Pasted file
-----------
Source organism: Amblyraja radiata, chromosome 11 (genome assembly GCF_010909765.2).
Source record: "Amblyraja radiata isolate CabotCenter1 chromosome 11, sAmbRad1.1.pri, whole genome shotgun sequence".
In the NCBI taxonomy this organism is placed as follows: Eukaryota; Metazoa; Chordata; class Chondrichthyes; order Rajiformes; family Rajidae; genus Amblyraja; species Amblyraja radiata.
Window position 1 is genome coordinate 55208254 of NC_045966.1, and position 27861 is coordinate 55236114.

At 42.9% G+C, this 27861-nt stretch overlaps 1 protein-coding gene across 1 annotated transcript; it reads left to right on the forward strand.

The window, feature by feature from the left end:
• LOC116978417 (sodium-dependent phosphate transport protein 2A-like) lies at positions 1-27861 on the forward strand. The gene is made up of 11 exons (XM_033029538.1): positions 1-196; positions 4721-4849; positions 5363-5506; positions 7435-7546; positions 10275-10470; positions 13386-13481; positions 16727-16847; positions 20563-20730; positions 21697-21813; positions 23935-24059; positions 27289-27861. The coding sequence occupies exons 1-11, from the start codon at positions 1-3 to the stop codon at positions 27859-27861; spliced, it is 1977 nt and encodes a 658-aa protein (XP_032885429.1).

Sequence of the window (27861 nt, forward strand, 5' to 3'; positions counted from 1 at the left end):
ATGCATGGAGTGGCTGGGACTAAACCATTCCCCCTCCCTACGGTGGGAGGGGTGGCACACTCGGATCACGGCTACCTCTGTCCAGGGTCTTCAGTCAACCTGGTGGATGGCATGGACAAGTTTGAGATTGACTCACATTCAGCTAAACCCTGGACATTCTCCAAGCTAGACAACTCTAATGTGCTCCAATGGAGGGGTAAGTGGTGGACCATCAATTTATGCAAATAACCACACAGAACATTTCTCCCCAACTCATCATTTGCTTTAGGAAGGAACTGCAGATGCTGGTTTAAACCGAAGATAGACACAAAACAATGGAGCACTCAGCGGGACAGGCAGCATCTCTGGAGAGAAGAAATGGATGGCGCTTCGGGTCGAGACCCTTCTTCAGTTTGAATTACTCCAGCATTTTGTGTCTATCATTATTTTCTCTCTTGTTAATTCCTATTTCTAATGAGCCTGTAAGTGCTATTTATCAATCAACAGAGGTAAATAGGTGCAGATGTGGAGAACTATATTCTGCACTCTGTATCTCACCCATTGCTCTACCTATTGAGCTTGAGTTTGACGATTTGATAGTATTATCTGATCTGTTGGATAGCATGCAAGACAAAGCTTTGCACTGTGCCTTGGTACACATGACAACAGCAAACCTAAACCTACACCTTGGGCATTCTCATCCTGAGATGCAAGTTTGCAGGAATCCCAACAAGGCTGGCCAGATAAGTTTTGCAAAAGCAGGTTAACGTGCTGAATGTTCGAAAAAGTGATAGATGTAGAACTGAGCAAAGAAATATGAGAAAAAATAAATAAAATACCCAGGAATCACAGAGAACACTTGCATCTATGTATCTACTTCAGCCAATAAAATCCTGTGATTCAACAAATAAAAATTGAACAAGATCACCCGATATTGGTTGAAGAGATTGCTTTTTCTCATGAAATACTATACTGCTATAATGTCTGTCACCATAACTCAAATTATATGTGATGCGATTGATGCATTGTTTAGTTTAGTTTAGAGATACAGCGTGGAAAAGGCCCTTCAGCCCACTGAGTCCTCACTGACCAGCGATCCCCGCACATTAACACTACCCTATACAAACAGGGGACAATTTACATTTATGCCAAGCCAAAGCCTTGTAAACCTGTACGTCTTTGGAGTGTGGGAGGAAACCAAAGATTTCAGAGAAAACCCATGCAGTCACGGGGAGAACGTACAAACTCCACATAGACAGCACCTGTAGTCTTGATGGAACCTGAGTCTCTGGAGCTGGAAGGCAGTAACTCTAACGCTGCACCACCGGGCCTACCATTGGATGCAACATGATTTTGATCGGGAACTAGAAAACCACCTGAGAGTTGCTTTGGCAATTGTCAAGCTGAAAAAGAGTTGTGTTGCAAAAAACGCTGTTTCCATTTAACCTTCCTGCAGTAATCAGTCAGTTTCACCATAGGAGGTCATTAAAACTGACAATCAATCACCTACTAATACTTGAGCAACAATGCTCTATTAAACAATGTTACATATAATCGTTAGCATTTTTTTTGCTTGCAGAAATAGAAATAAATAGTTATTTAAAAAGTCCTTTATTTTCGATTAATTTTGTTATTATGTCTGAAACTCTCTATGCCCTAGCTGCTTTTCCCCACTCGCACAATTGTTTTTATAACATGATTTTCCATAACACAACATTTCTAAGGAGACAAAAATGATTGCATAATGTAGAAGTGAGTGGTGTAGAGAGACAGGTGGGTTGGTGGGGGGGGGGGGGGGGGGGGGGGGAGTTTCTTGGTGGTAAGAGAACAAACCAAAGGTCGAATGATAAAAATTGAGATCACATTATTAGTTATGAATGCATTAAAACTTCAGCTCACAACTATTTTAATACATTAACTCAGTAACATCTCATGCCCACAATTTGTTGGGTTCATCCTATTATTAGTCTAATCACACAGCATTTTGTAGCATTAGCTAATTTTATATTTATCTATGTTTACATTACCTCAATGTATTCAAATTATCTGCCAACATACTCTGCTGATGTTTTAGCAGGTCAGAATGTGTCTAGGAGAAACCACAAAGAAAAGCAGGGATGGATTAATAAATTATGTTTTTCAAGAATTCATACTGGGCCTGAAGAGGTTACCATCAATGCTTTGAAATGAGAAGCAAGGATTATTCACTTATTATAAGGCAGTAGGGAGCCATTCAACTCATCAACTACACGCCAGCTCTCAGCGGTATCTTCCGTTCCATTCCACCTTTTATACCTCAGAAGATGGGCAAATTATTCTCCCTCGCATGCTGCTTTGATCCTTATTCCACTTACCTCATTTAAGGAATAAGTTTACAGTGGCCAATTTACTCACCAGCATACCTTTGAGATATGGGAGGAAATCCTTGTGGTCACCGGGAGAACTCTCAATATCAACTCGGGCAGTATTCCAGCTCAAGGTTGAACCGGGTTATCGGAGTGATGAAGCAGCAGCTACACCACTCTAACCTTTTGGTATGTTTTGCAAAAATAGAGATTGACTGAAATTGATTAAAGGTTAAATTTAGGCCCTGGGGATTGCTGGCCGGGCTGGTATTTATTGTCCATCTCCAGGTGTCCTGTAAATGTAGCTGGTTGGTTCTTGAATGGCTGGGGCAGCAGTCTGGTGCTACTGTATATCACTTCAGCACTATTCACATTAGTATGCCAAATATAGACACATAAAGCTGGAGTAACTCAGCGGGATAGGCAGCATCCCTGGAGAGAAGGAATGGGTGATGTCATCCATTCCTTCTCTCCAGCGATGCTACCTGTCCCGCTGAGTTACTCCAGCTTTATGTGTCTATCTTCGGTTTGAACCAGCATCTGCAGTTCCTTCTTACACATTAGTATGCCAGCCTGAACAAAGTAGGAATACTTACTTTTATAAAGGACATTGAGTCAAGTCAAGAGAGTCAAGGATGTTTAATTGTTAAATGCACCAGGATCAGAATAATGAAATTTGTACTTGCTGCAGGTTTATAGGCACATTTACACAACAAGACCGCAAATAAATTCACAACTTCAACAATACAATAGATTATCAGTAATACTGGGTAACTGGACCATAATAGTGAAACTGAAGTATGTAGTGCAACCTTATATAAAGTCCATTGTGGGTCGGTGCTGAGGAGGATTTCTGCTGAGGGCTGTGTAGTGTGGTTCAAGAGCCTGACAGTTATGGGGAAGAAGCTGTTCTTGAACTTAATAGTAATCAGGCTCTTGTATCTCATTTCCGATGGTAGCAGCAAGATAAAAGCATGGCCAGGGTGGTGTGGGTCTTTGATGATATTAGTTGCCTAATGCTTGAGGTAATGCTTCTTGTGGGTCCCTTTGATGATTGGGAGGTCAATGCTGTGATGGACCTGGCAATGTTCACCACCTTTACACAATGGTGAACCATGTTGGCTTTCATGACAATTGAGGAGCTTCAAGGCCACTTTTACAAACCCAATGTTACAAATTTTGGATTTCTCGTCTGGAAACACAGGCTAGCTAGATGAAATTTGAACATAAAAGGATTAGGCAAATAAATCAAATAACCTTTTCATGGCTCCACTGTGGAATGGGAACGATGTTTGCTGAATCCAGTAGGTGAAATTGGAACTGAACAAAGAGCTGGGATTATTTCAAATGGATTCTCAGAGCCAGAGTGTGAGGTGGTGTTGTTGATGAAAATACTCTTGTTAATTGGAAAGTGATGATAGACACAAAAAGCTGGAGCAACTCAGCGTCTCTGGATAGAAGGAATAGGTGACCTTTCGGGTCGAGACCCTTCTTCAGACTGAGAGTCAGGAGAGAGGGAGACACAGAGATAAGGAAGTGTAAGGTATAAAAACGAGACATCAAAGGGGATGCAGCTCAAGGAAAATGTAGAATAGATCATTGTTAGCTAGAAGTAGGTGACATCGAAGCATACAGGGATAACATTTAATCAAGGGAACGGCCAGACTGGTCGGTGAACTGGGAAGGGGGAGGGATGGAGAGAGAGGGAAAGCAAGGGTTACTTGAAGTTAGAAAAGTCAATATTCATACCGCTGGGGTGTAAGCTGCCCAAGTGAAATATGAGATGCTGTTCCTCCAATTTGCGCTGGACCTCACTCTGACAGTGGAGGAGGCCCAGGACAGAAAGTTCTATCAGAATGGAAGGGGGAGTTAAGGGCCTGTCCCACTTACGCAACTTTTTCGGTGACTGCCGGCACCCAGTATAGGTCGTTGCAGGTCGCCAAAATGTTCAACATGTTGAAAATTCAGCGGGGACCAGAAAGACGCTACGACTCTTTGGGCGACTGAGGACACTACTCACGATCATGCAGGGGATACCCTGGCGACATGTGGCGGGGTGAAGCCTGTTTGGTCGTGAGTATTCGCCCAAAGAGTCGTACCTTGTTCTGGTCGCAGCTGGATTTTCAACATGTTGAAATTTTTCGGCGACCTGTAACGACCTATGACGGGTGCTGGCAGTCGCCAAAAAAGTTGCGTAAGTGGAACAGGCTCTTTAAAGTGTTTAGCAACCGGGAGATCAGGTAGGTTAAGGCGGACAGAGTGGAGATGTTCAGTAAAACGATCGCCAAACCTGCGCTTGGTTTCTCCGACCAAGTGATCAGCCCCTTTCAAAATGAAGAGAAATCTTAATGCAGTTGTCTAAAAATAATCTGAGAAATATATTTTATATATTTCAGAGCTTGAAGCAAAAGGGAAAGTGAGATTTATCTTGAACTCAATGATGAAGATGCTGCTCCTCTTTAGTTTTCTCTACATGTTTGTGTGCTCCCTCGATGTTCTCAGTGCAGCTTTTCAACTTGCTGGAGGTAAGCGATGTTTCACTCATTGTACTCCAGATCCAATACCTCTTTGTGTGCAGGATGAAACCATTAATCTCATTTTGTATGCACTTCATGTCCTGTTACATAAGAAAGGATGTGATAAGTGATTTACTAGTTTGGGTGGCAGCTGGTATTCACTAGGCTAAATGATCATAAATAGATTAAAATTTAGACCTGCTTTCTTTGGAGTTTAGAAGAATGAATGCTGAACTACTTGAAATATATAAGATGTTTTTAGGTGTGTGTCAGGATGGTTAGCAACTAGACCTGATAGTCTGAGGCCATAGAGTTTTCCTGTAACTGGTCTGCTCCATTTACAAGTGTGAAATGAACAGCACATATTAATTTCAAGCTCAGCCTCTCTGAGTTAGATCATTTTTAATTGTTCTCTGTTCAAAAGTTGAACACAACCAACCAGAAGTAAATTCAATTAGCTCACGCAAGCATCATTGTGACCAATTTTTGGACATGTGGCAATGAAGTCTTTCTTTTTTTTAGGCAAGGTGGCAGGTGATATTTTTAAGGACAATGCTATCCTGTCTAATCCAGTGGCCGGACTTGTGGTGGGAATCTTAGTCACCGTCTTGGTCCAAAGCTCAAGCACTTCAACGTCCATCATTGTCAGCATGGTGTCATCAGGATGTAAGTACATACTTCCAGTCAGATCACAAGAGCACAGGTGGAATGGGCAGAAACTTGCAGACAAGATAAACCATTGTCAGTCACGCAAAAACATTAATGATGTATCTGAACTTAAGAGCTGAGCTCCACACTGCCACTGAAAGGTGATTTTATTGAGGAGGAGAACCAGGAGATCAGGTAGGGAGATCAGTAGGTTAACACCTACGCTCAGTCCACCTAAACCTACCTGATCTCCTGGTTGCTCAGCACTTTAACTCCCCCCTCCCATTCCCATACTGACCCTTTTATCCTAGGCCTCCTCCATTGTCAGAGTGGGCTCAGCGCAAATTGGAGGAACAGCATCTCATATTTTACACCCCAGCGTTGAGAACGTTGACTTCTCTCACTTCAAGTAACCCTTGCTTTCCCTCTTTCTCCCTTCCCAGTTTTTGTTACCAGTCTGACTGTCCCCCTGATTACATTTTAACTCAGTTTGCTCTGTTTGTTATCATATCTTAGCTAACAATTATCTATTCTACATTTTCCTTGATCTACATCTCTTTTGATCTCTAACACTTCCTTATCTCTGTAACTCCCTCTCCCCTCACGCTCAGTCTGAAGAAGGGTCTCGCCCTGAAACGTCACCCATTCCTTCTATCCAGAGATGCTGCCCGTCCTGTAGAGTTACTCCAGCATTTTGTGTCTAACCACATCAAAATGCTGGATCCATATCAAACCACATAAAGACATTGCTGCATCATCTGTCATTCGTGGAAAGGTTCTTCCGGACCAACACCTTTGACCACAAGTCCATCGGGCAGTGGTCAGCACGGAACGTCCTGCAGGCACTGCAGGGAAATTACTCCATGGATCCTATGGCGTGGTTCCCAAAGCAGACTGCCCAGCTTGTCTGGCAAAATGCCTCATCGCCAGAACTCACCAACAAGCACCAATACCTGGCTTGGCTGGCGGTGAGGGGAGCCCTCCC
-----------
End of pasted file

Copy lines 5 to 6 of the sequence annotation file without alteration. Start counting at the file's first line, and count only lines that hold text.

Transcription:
At 42.9% G+C, this 27861-nt stretch overlaps 1 protein-coding gene across 1 annotated transcript; it reads left to right on the forward strand.

The window, feature by feature from the left end: